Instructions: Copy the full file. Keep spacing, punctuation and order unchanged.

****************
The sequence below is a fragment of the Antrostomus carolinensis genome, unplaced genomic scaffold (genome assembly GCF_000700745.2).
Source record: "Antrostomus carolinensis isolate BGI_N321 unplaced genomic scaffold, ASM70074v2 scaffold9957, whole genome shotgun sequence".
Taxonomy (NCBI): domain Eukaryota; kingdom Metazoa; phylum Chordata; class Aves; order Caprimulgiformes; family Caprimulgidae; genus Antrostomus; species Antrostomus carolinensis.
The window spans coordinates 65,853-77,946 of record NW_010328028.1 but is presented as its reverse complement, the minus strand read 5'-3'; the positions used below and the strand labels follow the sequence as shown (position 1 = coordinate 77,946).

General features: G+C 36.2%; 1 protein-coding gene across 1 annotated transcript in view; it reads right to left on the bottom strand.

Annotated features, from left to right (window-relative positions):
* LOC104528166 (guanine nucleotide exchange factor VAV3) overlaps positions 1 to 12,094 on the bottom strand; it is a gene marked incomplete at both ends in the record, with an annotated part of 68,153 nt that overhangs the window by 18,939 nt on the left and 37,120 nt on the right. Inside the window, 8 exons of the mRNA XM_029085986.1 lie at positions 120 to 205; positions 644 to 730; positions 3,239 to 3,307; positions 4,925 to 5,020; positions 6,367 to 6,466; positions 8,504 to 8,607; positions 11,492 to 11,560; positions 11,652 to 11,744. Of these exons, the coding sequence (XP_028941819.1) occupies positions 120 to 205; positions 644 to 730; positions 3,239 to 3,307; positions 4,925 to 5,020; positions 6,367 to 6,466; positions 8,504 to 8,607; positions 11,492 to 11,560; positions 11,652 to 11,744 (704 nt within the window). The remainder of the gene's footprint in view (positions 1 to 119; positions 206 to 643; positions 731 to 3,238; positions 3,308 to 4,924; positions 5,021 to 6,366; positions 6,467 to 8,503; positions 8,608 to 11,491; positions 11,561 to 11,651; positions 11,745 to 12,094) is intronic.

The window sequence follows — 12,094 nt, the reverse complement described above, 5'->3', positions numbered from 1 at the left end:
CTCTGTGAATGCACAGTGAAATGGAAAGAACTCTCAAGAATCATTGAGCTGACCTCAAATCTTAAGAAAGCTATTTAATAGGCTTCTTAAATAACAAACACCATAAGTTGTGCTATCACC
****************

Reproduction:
The sequence below is a fragment of the Antrostomus carolinensis genome, unplaced genomic scaffold (genome assembly GCF_000700745.2).
Source record: "Antrostomus carolinensis isolate BGI_N321 unplaced genomic scaffold, ASM70074v2 scaffold9957, whole genome shotgun sequence".
Taxonomy (NCBI): domain Eukaryota; kingdom Metazoa; phylum Chordata; class Aves; order Caprimulgiformes; family Caprimulgidae; genus Antrostomus; species Antrostomus carolinensis.
The window spans coordinates 65,853-77,946 of record NW_010328028.1 but is presented as its reverse complement, the minus strand read 5'-3'; the positions used below and the strand labels follow the sequence as shown (position 1 = coordinate 77,946).

General features: G+C 36.2%; 1 protein-coding gene across 1 annotated transcript in view; it reads right to left on the bottom strand.

Annotated features, from left to right (window-relative positions):
* LOC104528166 (guanine nucleotide exchange factor VAV3) overlaps positions 1 to 12,094 on the bottom strand; it is a gene marked incomplete at both ends in the record, with an annotated part of 68,153 nt that overhangs the window by 18,939 nt on the left and 37,120 nt on the right. Inside the window, 8 exons of the mRNA XM_029085986.1 lie at positions 120 to 205; positions 644 to 730; positions 3,239 to 3,307; positions 4,925 to 5,020; positions 6,367 to 6,466; positions 8,504 to 8,607; positions 11,492 to 11,560; positions 11,652 to 11,744. Of these exons, the coding sequence (XP_028941819.1) occupies positions 120 to 205; positions 644 to 730; positions 3,239 to 3,307; positions 4,925 to 5,020; positions 6,367 to 6,466; positions 8,504 to 8,607; positions 11,492 to 11,560; positions 11,652 to 11,744 (704 nt within the window). The remainder of the gene's footprint in view (positions 1 to 119; positions 206 to 643; positions 731 to 3,238; positions 3,308 to 4,924; positions 5,021 to 6,366; positions 6,467 to 8,503; positions 8,608 to 11,491; positions 11,561 to 11,651; positions 11,745 to 12,094) is intronic.

The window sequence follows — 12,094 nt, the reverse complement described above, 5'->3', positions numbered from 1 at the left end:
CTCTGTGAATGCACAGTGAAATGGAAAGAACTCTCAAGAATCATTGAGCTGACCTCAAATCTTAAGAAAGCTATTTAATAGGCTTCTTAAATAACAAACACCATAAGTTGTGCTATCACC